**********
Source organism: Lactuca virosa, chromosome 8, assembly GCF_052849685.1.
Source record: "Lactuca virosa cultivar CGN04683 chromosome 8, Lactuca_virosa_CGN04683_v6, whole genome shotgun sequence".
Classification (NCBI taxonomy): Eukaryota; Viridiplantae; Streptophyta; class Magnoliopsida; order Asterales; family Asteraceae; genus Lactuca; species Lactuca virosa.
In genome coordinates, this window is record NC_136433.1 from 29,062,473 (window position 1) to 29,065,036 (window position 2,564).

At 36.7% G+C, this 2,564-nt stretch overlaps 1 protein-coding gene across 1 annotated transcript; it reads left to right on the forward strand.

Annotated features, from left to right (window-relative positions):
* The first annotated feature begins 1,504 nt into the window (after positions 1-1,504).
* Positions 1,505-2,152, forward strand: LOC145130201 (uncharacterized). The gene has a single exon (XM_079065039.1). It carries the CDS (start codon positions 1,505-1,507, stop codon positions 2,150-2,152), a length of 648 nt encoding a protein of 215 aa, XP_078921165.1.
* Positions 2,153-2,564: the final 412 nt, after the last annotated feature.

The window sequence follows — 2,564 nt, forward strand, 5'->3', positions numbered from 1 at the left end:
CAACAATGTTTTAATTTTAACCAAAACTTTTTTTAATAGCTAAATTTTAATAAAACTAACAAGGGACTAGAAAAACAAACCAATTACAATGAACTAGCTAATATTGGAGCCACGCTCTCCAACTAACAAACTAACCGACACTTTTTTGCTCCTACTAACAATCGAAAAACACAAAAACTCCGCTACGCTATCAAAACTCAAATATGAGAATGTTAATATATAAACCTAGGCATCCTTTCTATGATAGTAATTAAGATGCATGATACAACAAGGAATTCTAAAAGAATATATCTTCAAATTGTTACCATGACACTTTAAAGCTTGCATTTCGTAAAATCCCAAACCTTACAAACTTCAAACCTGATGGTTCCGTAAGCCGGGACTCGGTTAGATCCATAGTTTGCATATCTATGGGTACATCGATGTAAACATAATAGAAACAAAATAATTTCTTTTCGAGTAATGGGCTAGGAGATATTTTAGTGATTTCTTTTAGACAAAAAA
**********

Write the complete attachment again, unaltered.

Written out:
Source organism: Lactuca virosa, chromosome 8, assembly GCF_052849685.1.
Source record: "Lactuca virosa cultivar CGN04683 chromosome 8, Lactuca_virosa_CGN04683_v6, whole genome shotgun sequence".
Classification (NCBI taxonomy): Eukaryota; Viridiplantae; Streptophyta; class Magnoliopsida; order Asterales; family Asteraceae; genus Lactuca; species Lactuca virosa.
In genome coordinates, this window is record NC_136433.1 from 29,062,473 (window position 1) to 29,065,036 (window position 2,564).

At 36.7% G+C, this 2,564-nt stretch overlaps 1 protein-coding gene across 1 annotated transcript; it reads left to right on the forward strand.

Annotated features, from left to right (window-relative positions):
* The first annotated feature begins 1,504 nt into the window (after positions 1-1,504).
* Positions 1,505-2,152, forward strand: LOC145130201 (uncharacterized). The gene has a single exon (XM_079065039.1). It carries the CDS (start codon positions 1,505-1,507, stop codon positions 2,150-2,152), a length of 648 nt encoding a protein of 215 aa, XP_078921165.1.
* Positions 2,153-2,564: the final 412 nt, after the last annotated feature.

The window sequence follows — 2,564 nt, forward strand, 5'->3', positions numbered from 1 at the left end:
CAACAATGTTTTAATTTTAACCAAAACTTTTTTTAATAGCTAAATTTTAATAAAACTAACAAGGGACTAGAAAAACAAACCAATTACAATGAACTAGCTAATATTGGAGCCACGCTCTCCAACTAACAAACTAACCGACACTTTTTTGCTCCTACTAACAATCGAAAAACACAAAAACTCCGCTACGCTATCAAAACTCAAATATGAGAATGTTAATATATAAACCTAGGCATCCTTTCTATGATAGTAATTAAGATGCATGATACAACAAGGAATTCTAAAAGAATATATCTTCAAATTGTTACCATGACACTTTAAAGCTTGCATTTCGTAAAATCCCAAACCTTACAAACTTCAAACCTGATGGTTCCGTAAGCCGGGACTCGGTTAGATCCATAGTTTGCATATCTATGGGTACATCGATGTAAACATAATAGAAACAAAATAATTTCTTTTCGAGTAATGGGCTAGGAGATATTTTAGTGATTTCTTTTAGACAAAAAA